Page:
Of­fi­cers hoof it in ‘hotspots’ to bridge com­mu­nity di­vi­sions

Daily Freeman (Kingston, NY) - - FRONT PAGE - By Michael Virtanen

Two of­fi­cers wear­ing bul­let­proof vests walk block af­ter block through one of the tough­est neigh­bor­hoods of this small city that has earned an over­sized rep­u­ta­tion for vi­o­lence, with 55 shoot­ings last year.

Nearly ev­ery third house they pass is boarded up. Oth­ers are strewn with trash. Some young men sit­ting on stoops give hard stares. But the of­fi­cers keep mov­ing, talk­ing to dozens of res­i­dents as they pass.

“Where’ve you been? I’ve been wor­ried about you.” “What’s up, man?” “Did you go to school to­day?”

Older res­i­dents seem happy to see them. Some ask them to stick around. Young chil­dren, herded by their moth­ers, wave and smile.

“You get more by be­ing friendly than by be­ing mis­er­able,” Of­fi­cer Jeff Perez said.

New­burgh’s push to exit squad cars for more fre­quent foot pa­trols is part of an ef­fort in the state’s vi­o­lent crime hotspots to bridge the di­vide be­tween poor urban com­mu­ni­ties and law of­fi­cers sus­pected of pick­ing un­fairly on mi­nori­ties. And it comes at a time when po­lice killings

of mi­nor­ity sus­pects any­where — most re­cently in Colum­bus, Ohio; Tulsa, Ok­la­homa; and Char­lotte, North Carolina — have the abil­ity to cre­ate ten­sions on the street ev­ery­where.

“It’s af­fect­ing us. Things half­way across the coun­try. It’s crazy,” said Of­fi­cer Chris Tabach­nick, Perez’s part­ner on the foot pa­trol.

The foot pa­trols were done in pairs for safety, even be­fore re­cent events, Lt. Richard Car­rion said.

“There was a time in so­ci­ety they were hurt­ing them­selves and we were just the po­lice,” Perez said. “In this day in so­ci­ety, po­lice are tar­gets.”

With about 28,000 peo­ple in nearly 4 square miles, this city 70 miles north of New York City con­sis­tently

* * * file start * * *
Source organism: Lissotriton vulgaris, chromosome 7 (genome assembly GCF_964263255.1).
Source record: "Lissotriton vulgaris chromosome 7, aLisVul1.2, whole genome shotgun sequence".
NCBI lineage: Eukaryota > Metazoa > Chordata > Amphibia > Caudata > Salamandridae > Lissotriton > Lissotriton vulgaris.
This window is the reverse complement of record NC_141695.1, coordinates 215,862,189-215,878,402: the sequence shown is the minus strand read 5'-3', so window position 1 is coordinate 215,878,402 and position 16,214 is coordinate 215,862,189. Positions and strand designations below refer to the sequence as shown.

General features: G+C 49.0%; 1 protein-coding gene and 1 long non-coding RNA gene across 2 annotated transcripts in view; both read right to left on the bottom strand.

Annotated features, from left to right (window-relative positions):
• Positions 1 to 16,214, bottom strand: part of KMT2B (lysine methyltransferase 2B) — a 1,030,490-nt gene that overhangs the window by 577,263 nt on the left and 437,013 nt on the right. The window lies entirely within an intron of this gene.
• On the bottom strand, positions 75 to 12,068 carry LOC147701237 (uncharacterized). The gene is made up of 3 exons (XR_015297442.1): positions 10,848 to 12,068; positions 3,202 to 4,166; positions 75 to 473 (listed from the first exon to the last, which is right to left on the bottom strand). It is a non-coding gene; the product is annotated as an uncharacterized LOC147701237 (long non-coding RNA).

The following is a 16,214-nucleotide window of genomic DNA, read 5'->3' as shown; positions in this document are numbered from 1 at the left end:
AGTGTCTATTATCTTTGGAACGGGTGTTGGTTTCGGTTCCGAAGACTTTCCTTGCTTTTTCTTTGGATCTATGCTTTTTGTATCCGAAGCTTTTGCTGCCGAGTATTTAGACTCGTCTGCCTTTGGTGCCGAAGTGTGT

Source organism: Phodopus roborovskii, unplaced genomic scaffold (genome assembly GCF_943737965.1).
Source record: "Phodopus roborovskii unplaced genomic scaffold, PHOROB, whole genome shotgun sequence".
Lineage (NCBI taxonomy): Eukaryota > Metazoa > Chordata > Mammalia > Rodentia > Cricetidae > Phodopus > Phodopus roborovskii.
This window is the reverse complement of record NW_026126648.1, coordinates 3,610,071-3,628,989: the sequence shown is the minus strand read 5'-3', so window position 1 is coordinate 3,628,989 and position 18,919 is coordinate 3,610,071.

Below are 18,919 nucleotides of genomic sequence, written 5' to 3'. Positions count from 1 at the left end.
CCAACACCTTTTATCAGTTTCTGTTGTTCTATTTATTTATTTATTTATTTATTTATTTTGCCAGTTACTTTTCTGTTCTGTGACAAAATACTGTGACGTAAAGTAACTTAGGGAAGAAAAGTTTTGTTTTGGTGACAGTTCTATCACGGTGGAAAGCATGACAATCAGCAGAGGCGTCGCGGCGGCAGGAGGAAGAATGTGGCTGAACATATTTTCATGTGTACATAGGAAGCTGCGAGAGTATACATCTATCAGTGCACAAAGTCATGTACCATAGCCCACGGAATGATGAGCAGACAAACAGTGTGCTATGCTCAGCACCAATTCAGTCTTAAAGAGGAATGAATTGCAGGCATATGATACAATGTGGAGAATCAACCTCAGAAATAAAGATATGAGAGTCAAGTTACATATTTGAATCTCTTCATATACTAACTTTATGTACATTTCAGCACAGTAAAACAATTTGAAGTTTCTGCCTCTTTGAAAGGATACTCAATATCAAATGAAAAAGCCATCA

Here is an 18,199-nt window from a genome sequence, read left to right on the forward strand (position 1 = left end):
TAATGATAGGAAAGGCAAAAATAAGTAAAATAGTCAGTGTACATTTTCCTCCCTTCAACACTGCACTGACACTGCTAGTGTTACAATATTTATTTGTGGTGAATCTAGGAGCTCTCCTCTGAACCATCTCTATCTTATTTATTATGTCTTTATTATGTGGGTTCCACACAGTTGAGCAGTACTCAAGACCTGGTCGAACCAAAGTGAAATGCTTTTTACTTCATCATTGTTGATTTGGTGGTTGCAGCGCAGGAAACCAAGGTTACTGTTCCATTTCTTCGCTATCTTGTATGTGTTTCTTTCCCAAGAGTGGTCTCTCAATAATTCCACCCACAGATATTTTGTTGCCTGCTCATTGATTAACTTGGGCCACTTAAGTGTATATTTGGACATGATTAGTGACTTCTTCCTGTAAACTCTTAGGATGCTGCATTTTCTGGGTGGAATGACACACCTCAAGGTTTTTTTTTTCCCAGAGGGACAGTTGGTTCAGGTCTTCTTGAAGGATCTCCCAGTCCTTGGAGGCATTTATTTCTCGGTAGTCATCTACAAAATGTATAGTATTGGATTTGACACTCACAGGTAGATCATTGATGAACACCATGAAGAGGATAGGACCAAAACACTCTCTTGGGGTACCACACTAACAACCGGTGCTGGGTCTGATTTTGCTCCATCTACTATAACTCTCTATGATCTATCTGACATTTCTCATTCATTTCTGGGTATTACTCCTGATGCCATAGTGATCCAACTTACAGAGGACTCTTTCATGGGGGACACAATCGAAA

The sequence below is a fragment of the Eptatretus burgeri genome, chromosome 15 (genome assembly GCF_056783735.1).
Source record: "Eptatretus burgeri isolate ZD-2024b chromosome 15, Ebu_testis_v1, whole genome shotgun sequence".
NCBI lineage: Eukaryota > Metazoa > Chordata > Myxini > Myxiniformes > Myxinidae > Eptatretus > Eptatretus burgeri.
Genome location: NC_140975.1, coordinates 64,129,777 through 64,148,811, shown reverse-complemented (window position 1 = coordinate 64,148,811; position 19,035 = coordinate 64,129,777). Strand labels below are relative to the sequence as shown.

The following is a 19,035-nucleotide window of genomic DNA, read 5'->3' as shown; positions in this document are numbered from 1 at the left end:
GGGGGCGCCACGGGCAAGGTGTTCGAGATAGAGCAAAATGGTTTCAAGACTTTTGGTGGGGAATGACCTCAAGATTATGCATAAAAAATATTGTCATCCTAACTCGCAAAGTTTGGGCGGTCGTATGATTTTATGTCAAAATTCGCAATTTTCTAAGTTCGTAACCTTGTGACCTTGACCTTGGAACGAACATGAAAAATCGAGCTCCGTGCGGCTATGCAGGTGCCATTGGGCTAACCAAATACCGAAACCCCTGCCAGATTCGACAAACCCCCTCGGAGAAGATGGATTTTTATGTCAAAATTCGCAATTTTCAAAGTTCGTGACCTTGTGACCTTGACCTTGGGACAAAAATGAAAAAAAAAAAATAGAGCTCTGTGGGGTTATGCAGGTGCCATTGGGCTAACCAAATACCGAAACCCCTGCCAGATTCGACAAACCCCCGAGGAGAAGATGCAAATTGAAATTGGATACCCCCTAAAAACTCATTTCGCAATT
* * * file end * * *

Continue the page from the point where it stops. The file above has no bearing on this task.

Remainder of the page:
has one of the high­est rates of vi­o­lent crime in the state. In­clud­ing the 55 shoot­ings, it recorded four mur­ders, 19 rapes, 128 rob­beries and 261 ag­gra­vated as­saults last year.

New­burgh’s 85-of­fi­cer depart­ment shared a small part of the state’s $13.2 mil­lion grants this year aimed at re­duc­ing vi­o­lent crime, money that went to 20 po­lice de­part­ments in 17 coun­ties. One key em­pha­sis of the 3-year-old pro­gram is en­sur­ing that in­ter­ac­tions be­tween of­fi­cers and in­di­vid­u­als are re­spect­ful, fair and per­ceived that way.

“It’s the face-to-face con­tact, meet­ing peo­ple as peo­ple on equal terms,” said Michael Green, ex­ec­u­tive deputy com­mis­sioner of the

state’s Di­vi­sion of Crim­i­nal Jus­tice Ser­vices, which ad­min­is­ters the grants. “It’s hard to do that with a po­lice car.”

At a bodega at the end of their route, Tabach­nick pointed out a man whose brother was killed in a con­fronta­tion with po­lice a few years ago and threat­ened re­venge. And there was an­other who had been shot at but re­fused to say any­thing to po­lice be­cause he is skep­ti­cal of them.

Larry Wil­liams, a retired ware­house worker sit­ting on a stoop by his house, ban­tered with Perez, who met him with a fist bump.

“I en­joy them,” he said of the of­fi­cers. “I don’t know about the rest of the peo­ple.”

Newspapers in English

Newspapers from USA

© PressReader. All rights reserved.